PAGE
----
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kevinludwig wrote on 04/01/19 at 18:47:14:
is 13. Qxb2 playable? E.g.

6.Bxc4 Bxf3 7.gxf3 Qxd4 8.Qb3 Ne5 9.Be2  Qb6 10.Qa4+ c6 11.f4 Ng6 12.f5 Be5 13.Bf4 Qxb2 14. Rc1 Nfd7


I looked at that a while ago. I don't much like Black's position after 15. Rc2 Qb6 16. 0-0 e6 17. Rb1 Qc7 18. fxe6 fxe6 19. Bg3.

There's also 12. e5!? Nd7 13. e6 fxe6 14. 0-0 with tremendous compensation for White.
« Last Edit: 12/29/19 at 18:33:11 by Jonathan Tait »  

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Re: Chigorin - still in good shape?
Reply #61 - 04/01/19 at 18:47:14
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is 13. Qxb2 playable? E.g.

6.Bxc4 Bxf3 7.gxf3 Qxd4 8.Qb3 Ne5 9.Be2  Qb6 10.Qa4+ c6 11.f4 Ng6 12.f5 Be5 13.Bf4 Qxb2 14. Rc1 Nfd7
  
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Re: Chigorin - still in good shape?
Reply #60 - 02/18/19 at 21:57:38
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tracke wrote on 02/17/19 at 20:09:43:
Glenn Snow wrote on 02/17/19 at 08:56:02:
Anyone seen The Chigorin Defence: Move by Move by Jimmy Liew.  I'm curious as to how he treats the "refutation".


I‘m not a Chigorin expert and have not regularly followed this thread but probably you mean the Solak line?!
6.Bxc4 Bxf3 7.gxf3 Qxd4 8.Qb3 Ne5 9.Be2  Qb6 10.Qa4+ c6 11.f4 Ng6 12.f5 Be5 13.Bf4 Nfd7
14.0-0-0 Qxf2 15.Rhf1 Qb6 16.Bxe5 Nxe5 17.Nd5 Qd8 18.Kb1 White has a clear advantage (Solak)

Here Liew2018 has „[...] but Dean from the ChessPublishing Forum suggested
18...g6 19.Nf6+ exf6 20.Rxd8+ Rxd8 21.Qxa7 b5 22.fxg6 hxg6 23.Rxf6 Bxe7 24.Rf2 Rh4 25.Qe3 Kf8
and Black seems to be alright. It is hard to suggest how White might make progress given Black‘s total control
of the dark squares. Whether all this holds up remains to be seen“



I played a correspondence game last year in this line, which went:
[Event "ESP/MG2/D (ESP)"]
[Site "ICCF"]
[Date "2017.10.25"]
[Round "?"]
[White "Evans, Craig"]
[Black "Azevedo, José Manuel P."]
[Result "1-0"]
[ECO "D07"]
[WhiteElo "2300"]
[BlackElo "2300"]
[PlyCount "141"]
[EventDate "2017.??.??"]

1. d4 d5 2. c4 Nc6 3. Nc3 dxc4 4. Nf3 Nf6 5. e4 Bg4 6. Bxc4 Bxf3 7. gxf3 Qxd4
8. Qb3 Ne5 9. Be2 Qb6 10. Qa4+ c6 11. f4 Ned7 12. e5 Nc5 13. Qc2 Nd5 14. Nxd5
cxd5 15. Be3 Qa5+ 16. Kf1 e6 17. Rc1 Nd7 18. Qc7 Qxc7 19. Rxc7 a6 20. Rxb7 Bc5
21. Bxc5 Nxc5 22. Rc7 Nd7 23. Rg1 Kd8 24. Rc6 g6 25. Bxa6 Ke7 26. a4 Ra7 27.
Bb5 f6 28. exf6+ Nxf6 29. Ke2 Nh5 30. f5 gxf5 31. Ke3 Kf6 32. f4 Rb8 33. b3
Rab7 34. b4 Ra8 35. Rb1 Rab8 36. Rbc1 Rg8 37. Rc7 Rxc7 38. Rxc7 Rg4 39. Bc6
Rxf4 40. a5 Rxb4 41. a6 f4+ 42. Kf3 Rb3+ 43. Kg4 Ng7 44. a7 h5+ 45. Kh4 Rb2 46.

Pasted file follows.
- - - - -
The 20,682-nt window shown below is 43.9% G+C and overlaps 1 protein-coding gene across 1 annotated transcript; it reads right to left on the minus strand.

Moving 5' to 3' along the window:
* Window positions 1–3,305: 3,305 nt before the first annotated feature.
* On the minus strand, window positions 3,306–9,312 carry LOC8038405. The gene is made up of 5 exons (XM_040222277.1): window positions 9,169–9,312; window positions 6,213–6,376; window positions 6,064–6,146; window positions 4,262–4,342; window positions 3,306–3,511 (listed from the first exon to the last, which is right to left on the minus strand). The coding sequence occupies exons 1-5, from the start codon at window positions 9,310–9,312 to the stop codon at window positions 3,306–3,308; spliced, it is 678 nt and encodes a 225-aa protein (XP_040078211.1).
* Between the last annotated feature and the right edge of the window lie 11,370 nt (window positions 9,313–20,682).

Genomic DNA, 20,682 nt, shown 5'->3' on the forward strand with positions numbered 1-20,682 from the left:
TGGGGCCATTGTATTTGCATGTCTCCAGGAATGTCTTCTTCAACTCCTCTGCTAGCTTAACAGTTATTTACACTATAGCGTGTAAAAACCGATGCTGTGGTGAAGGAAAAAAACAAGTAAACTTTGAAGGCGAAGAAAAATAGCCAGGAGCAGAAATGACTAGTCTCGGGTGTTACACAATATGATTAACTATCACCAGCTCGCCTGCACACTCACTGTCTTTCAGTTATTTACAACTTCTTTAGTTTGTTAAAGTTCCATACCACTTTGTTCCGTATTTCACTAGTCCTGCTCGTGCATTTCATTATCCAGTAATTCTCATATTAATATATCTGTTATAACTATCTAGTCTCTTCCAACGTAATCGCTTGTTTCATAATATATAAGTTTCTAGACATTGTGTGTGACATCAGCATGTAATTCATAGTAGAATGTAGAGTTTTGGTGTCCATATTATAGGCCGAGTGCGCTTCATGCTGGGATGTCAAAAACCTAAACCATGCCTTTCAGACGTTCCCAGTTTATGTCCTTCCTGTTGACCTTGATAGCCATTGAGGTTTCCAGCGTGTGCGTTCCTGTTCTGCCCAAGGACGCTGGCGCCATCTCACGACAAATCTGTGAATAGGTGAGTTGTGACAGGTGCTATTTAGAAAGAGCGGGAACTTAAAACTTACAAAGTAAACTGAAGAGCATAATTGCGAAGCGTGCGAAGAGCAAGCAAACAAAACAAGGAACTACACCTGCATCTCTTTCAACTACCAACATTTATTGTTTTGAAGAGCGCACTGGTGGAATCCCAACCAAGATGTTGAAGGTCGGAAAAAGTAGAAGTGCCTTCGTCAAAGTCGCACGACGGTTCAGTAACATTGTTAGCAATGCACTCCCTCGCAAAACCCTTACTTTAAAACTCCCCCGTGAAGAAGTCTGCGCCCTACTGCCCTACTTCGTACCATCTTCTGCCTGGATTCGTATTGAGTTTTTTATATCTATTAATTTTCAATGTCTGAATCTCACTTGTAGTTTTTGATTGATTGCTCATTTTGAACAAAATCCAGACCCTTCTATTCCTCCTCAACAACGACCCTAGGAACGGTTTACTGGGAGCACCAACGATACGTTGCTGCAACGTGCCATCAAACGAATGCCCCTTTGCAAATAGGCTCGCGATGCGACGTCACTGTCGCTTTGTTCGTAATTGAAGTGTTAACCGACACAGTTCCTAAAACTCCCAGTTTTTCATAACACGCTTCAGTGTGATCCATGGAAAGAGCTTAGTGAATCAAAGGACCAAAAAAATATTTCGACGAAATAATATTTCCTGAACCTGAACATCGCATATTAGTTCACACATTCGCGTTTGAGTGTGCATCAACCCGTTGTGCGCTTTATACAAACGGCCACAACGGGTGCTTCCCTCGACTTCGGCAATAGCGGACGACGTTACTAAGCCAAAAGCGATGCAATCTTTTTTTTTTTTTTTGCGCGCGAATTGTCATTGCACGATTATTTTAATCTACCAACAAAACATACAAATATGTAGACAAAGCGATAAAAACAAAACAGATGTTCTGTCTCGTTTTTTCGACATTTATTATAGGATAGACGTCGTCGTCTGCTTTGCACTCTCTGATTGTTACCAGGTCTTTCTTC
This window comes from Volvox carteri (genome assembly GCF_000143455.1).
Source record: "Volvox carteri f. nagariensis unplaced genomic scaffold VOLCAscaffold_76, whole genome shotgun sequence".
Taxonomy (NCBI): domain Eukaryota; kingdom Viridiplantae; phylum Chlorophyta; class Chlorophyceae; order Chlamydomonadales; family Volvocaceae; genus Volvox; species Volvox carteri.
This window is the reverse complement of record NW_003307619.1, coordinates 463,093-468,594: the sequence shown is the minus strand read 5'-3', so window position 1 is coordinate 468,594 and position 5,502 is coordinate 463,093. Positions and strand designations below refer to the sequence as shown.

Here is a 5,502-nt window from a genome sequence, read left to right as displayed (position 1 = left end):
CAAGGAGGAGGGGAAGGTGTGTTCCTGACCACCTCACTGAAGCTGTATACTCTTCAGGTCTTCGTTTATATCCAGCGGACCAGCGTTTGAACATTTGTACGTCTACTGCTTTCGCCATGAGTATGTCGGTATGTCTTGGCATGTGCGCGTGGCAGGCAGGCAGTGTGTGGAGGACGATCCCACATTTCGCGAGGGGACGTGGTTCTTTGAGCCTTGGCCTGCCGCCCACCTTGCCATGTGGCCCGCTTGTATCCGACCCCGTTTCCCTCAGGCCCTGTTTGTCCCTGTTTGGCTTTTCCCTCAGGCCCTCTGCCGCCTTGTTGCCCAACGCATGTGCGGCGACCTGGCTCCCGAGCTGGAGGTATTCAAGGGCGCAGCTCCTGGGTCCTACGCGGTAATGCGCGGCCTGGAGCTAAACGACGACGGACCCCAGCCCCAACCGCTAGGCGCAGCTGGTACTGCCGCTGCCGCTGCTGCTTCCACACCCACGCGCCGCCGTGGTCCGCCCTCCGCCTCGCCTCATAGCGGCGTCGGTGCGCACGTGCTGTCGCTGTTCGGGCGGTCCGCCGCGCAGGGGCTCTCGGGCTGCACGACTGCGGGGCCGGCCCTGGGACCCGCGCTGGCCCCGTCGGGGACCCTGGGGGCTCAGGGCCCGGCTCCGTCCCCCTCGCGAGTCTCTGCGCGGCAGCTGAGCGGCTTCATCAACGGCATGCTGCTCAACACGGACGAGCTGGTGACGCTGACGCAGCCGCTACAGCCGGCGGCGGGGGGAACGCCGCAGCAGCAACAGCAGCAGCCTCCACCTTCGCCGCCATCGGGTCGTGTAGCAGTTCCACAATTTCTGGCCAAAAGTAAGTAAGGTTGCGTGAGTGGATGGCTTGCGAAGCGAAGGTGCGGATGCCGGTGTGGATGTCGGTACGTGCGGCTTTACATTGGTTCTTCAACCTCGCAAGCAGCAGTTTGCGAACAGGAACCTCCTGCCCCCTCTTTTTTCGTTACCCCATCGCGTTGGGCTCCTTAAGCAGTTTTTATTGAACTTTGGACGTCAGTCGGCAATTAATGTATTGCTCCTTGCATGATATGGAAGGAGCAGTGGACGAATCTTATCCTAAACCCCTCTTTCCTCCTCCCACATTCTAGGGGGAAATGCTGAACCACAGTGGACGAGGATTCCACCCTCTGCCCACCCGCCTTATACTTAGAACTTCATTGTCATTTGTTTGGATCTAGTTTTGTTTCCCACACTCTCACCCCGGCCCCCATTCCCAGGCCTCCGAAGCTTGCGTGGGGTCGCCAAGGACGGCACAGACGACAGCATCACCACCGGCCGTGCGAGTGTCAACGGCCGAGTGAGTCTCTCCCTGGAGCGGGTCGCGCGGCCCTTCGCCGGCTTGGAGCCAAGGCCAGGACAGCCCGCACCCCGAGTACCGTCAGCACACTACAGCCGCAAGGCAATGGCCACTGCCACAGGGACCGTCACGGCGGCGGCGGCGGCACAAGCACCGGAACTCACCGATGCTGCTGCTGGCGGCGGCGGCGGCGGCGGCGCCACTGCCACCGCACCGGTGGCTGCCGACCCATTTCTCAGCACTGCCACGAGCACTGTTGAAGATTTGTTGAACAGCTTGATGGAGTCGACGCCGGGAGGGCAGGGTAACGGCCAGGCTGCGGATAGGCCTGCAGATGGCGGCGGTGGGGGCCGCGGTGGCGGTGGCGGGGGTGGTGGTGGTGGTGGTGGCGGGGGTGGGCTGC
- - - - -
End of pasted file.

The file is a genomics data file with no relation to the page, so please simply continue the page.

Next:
Rf7+ Kxf7 47. a8=Q Nf5+ 48. Kh3 Rb3+ 49. Kg2 Rb2+ 50. Kf3 Rxh2 51. Qe8+ Kf6 52.
Bd7 Nd4+ 53. Kxf4 Rh4+ 54. Kg3 Rg4+ 55. Kh3 Re4 56. Qxh5 Ne2 57. Qh8+ Kf5 58.
Qf8+ Ke5 59. Qg7+ Kf5 60. Qf7+ Kg5 61. Qe7+ Kf5 62. Be8 Nf4+ 63. Kg3 Ke5 64.
Qg7+ Kd6 65. Kg4 Ng2+ 66. Kg5 Ne3 67. Qf8+ Ke5 68. Bg6 Rg4+ 69. Kh5 Rc4 70.
Qb8+ Kf6 71. Bd3 1-0

So my opponent deviated from the Solak line for black, but got fairly easily crushed.

In terms of the 'actual' Solak analysis, it is worth pointing out that as well as 12.f5, black needs to try and fix up 12.e5!? and 12.Be3!? - both of these were considerations of mine in that correspondence game had black gone for 11...Ng6, and both of them give white good chances.

However, the bigger problem for black is that 18...g6?! doesn't hold up to scrutiny. 19.Nf6+!? is fine for white to get a material imbalance where he has chances to convert... however, 19.Qb4 looks like the bigger problem for me (or 19.Qa3 with similar ideas) - the knight on d5 is immune due to 19...cxd5 20.Bb5+ with splat on the d-file. 19...Qc8 looks black's only bet, but 20.Qd4 looks pretty promising to me with the threats it creates. My Stockfish (configured for Correspondence chess) on a deep search depth gives white more than +2 in the main lines, with a won exchange and still attacking threats.

Even if black can somehow try to hold this, it's pretty miserable it seems. Solak's line is just Kryptonite to the Chigorin. I seem to recall a few years ago, the only efforts to keep the Chig afloat centred around early deviations from this line?

Hope this is helpful.
  

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Re: Chigorin - still in good shape?
Reply #59 - 02/18/19 at 02:53:23
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Thanks very much for the review tracke.
  
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Re: Chigorin - still in good shape?
Reply #58 - 02/17/19 at 20:09:43
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Glenn Snow wrote on 02/17/19 at 08:56:02:
Anyone seen The Chigorin Defence: Move by Move by Jimmy Liew.  I'm curious as to how he treats the "refutation".


I‘m not a Chigorin expert and have not regularly followed this thread but probably you mean the Solak line?!
6.Bxc4 Bxf3 7.gxf3 Qxd4 8.Qb3 Ne5 9.Be2  Qb6 10.Qa4+ c6 11.f4 Ng6 12.f5 Be5 13.Bf4 Nfd7
14.0-0-0 Qxf2 15.Rhf1 Qb6 16.Bxe5 Nxe5 17.Nd5 Qd8 18.Kb1 White has a clear advantage (Solak)

Here Liew2018 has „[...] but Dean from the ChessPublishing Forum suggested
18...g6 19.Nf6+ exf6 20.Rxd8+ Rxd8 21.Qxa7 b5 22.fxg6 hxg6 23.Rxf6 Bxe7 24.Rf2 Rh4 25.Qe3 Kf8